Management of varicella contacts in pregnancy: VZIG or Vaccination?

J.A. Troughton, G. Crealey, Vivienne Crawford, Peter Coyle

Research output: Contribution to journalArticle

5 Citations (Scopus)


Background Varicella infection during pregnancy poses a serious risk for both foetus and mother. It has been suggested that it would be more cost-effective to screen antenatally with post-partum vaccination, which occurs in the US, than the current policy of checking immune status post varicella exposure, with VZIG administration where necessary. Additionally, it is doubtful whether the current policy provides best patient care, when a vaccine is available. Objectives The study aims to retrospectively compare the cost of the current policy with a cost estimate for antenatal screening with post-partum vaccination in NI. Study design A cost estimate of antenatal screening of primigravidas, with post-partum vaccination, was calculated for two models: (1) verbal screening, with serological testing of those with no history of varicella infection and (2) serological screening of all primigravidas. Results The cost of VZIG issued to pregnant women in 2006 was £100,800; 43% of births were to primigravidas therefore the estimated cost of VZIG issued to multigravidas was £58,100. The cost of verbal screening with post-partum vaccination is estimated at £23,750 p.a., saving £34,350 over current policy. The estimated cost of screening all primigravidas with post-partum vaccination is £43,000, saving £15,100. Conclusions This retrospective study suggests that in NI either of the proposed antenatal screening strategies would be less costly than current practice. This finding supports the suggestion that varicella immunity testing should be included in the Antenatal Infectious Diseases Screening Programme, either as part of the universal vaccination programme or solely as an antenatal programme.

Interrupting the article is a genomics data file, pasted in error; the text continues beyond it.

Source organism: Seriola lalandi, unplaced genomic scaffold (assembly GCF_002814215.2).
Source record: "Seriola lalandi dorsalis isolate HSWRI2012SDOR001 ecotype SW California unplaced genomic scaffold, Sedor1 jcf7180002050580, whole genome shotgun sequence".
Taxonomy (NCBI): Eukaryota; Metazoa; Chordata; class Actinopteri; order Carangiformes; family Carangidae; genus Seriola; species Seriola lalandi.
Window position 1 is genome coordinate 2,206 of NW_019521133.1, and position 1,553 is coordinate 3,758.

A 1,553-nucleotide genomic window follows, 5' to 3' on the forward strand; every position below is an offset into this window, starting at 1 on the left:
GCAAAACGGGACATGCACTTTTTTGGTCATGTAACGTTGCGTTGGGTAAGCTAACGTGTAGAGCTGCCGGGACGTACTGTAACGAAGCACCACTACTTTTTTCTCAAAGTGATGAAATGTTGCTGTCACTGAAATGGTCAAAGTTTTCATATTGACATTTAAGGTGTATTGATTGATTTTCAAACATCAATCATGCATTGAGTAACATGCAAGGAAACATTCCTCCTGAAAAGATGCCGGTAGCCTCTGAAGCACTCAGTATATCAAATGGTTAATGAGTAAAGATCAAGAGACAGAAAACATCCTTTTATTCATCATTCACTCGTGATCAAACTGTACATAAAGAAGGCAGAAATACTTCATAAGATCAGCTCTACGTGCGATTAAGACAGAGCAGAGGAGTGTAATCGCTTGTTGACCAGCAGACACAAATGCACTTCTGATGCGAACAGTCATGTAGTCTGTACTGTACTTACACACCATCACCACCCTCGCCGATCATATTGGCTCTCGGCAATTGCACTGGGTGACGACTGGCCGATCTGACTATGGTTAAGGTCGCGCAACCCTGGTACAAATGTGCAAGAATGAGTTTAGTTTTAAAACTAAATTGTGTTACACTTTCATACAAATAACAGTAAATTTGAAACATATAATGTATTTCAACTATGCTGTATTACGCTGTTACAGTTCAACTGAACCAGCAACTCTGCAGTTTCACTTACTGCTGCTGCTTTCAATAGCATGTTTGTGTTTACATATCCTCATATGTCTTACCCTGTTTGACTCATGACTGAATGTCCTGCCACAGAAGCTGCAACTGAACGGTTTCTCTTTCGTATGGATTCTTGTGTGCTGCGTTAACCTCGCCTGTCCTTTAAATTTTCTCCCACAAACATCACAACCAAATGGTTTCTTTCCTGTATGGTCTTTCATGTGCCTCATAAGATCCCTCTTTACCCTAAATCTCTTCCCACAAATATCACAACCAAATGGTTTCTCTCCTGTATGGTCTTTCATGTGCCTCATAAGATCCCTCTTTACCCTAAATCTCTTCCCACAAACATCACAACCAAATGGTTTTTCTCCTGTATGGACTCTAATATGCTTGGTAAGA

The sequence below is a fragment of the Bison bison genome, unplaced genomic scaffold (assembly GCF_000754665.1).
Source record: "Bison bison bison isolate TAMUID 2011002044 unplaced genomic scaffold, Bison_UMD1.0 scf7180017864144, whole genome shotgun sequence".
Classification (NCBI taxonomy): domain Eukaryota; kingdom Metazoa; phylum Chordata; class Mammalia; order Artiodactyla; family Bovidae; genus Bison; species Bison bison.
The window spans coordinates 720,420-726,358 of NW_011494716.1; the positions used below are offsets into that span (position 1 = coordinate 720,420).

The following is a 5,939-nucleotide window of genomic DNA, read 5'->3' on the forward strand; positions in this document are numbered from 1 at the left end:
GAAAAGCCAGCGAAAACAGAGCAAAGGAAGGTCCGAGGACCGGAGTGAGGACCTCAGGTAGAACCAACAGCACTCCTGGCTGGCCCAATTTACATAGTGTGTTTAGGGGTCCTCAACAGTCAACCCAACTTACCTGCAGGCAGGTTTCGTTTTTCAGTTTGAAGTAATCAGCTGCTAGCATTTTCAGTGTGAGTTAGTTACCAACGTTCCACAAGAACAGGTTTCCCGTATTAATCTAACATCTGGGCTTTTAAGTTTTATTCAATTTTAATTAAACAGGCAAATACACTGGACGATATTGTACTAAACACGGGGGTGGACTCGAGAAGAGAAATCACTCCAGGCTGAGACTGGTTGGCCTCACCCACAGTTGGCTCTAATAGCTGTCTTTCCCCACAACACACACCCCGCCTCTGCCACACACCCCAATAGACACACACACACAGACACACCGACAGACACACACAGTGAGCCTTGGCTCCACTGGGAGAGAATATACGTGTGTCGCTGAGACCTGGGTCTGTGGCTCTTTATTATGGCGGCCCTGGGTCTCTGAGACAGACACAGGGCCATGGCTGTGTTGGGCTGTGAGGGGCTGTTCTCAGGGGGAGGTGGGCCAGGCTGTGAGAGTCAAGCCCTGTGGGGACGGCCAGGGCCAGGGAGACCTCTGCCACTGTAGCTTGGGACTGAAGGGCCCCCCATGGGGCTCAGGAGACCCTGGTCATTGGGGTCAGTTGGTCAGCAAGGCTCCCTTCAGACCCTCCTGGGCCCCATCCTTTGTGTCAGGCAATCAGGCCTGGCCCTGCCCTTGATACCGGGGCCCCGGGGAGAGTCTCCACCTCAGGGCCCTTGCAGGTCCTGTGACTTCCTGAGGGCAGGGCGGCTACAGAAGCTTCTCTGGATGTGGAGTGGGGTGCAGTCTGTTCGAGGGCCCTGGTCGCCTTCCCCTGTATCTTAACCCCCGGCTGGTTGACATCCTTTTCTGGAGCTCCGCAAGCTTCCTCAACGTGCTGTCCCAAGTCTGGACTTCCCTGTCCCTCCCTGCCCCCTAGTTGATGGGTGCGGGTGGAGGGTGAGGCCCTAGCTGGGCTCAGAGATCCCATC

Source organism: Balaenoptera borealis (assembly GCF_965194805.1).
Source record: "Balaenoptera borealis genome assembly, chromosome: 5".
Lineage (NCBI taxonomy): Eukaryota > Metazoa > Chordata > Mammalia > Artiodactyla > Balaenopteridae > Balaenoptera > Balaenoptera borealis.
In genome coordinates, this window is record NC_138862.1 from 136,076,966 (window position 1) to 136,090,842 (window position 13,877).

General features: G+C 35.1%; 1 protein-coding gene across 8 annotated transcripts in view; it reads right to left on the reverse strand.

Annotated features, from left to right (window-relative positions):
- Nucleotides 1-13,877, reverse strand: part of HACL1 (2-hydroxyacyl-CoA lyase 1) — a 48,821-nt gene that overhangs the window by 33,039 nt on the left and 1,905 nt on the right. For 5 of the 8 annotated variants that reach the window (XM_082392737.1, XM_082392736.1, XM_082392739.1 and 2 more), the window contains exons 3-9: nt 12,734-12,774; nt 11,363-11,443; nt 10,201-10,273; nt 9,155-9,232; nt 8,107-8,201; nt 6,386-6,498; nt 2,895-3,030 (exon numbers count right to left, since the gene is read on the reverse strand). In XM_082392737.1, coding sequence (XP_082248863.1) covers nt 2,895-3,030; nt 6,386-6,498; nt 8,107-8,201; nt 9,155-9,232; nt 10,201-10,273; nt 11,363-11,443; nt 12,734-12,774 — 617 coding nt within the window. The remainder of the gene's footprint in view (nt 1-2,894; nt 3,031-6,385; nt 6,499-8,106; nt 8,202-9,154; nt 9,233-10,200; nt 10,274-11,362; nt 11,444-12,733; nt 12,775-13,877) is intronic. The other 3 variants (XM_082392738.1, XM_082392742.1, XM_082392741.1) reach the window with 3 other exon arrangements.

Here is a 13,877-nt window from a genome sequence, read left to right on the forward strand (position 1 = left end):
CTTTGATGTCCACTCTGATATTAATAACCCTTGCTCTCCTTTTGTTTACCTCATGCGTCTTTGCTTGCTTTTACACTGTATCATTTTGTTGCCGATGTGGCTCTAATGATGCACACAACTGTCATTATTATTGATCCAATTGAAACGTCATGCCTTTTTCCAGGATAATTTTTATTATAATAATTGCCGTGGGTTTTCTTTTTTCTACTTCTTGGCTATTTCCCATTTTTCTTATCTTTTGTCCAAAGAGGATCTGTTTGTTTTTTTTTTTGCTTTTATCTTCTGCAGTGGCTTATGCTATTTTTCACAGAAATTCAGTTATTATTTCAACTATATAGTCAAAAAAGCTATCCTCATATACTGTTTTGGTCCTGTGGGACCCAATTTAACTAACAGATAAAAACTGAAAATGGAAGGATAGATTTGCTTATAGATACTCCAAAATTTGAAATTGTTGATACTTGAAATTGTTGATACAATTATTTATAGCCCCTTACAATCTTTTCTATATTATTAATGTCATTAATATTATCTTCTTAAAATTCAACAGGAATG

Original languageEnglish
Pages (from-to)345-348
Number of pages4
JournalJournal of Virology
Issue number4
Publication statusPublished - Aug 2009

ASJC Scopus subject areas

  • Virology
  • Infectious Diseases

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